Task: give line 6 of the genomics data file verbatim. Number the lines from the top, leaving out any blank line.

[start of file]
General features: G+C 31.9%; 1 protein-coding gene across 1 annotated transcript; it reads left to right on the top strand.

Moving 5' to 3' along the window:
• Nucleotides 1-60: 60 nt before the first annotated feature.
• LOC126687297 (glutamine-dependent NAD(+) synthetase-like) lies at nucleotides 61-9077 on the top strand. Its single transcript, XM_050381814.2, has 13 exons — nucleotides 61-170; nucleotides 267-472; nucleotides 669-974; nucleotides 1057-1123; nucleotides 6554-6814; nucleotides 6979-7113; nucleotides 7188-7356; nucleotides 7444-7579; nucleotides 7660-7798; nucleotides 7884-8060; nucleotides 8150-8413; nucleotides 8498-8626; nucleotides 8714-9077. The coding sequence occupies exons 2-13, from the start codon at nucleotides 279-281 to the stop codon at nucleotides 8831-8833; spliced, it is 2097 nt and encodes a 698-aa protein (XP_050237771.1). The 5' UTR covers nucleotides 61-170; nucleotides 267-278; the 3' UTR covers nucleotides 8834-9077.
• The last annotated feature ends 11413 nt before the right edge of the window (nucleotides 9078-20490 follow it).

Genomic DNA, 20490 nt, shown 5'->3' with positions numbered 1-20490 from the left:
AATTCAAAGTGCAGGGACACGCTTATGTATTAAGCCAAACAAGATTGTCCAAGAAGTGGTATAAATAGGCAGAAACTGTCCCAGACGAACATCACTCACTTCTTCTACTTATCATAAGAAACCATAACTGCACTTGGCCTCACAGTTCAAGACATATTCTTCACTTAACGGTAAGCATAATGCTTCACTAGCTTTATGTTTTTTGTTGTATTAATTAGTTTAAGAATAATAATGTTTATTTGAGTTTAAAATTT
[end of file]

Genomic DNA, 20490 nt, shown 5'->3' with positions numbered 1-20490 from the left: